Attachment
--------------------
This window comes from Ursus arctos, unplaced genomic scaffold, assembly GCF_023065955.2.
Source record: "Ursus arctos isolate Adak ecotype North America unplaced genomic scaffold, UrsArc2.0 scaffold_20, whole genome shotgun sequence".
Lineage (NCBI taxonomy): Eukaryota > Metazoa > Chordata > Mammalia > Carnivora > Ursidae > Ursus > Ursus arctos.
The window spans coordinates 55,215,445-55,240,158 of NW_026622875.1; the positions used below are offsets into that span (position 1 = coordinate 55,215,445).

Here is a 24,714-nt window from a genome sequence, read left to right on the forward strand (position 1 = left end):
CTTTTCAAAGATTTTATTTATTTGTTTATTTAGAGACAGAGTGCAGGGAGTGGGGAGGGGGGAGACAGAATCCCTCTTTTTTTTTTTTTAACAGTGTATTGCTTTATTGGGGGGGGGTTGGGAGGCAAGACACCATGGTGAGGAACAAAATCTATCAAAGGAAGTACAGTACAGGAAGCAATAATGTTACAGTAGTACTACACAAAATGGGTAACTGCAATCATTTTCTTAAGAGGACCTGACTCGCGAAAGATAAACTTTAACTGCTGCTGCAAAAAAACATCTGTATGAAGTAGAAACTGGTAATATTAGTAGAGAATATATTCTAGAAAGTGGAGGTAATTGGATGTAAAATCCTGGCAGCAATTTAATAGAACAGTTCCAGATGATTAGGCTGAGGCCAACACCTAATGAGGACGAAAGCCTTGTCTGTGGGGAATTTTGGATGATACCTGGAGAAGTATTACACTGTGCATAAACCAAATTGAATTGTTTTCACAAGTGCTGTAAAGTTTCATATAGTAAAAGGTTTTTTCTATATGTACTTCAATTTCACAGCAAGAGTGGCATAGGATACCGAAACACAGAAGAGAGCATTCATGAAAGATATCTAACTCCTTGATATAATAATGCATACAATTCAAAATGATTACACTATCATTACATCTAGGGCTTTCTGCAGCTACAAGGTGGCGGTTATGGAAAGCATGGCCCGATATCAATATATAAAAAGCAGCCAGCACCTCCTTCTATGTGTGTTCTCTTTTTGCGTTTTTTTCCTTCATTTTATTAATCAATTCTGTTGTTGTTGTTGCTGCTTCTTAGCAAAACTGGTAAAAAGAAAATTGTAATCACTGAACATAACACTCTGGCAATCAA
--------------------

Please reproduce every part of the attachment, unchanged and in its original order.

This window comes from Ursus arctos, unplaced genomic scaffold, assembly GCF_023065955.2.
Source record: "Ursus arctos isolate Adak ecotype North America unplaced genomic scaffold, UrsArc2.0 scaffold_20, whole genome shotgun sequence".
Lineage (NCBI taxonomy): Eukaryota > Metazoa > Chordata > Mammalia > Carnivora > Ursidae > Ursus > Ursus arctos.
The window spans coordinates 55,215,445-55,240,158 of NW_026622875.1; the positions used below are offsets into that span (position 1 = coordinate 55,215,445).

Here is a 24,714-nt window from a genome sequence, read left to right on the forward strand (position 1 = left end):
CTTTTCAAAGATTTTATTTATTTGTTTATTTAGAGACAGAGTGCAGGGAGTGGGGAGGGGGGAGACAGAATCCCTCTTTTTTTTTTTTTAACAGTGTATTGCTTTATTGGGGGGGGGTTGGGAGGCAAGACACCATGGTGAGGAACAAAATCTATCAAAGGAAGTACAGTACAGGAAGCAATAATGTTACAGTAGTACTACACAAAATGGGTAACTGCAATCATTTTCTTAAGAGGACCTGACTCGCGAAAGATAAACTTTAACTGCTGCTGCAAAAAAACATCTGTATGAAGTAGAAACTGGTAATATTAGTAGAGAATATATTCTAGAAAGTGGAGGTAATTGGATGTAAAATCCTGGCAGCAATTTAATAGAACAGTTCCAGATGATTAGGCTGAGGCCAACACCTAATGAGGACGAAAGCCTTGTCTGTGGGGAATTTTGGATGATACCTGGAGAAGTATTACACTGTGCATAAACCAAATTGAATTGTTTTCACAAGTGCTGTAAAGTTTCATATAGTAAAAGGTTTTTTCTATATGTACTTCAATTTCACAGCAAGAGTGGCATAGGATACCGAAACACAGAAGAGAGCATTCATGAAAGATATCTAACTCCTTGATATAATAATGCATACAATTCAAAATGATTACACTATCATTACATCTAGGGCTTTCTGCAGCTACAAGGTGGCGGTTATGGAAAGCATGGCCCGATATCAATATATAAAAAGCAGCCAGCACCTCCTTCTATGTGTGTTCTCTTTTTGCGTTTTTTTCCTTCATTTTATTAATCAATTCTGTTGTTGTTGTTGCTGCTTCTTAGCAAAACTGGTAAAAAGAAAATTGTAATCACTGAACATAACACTCTGGCAATCAA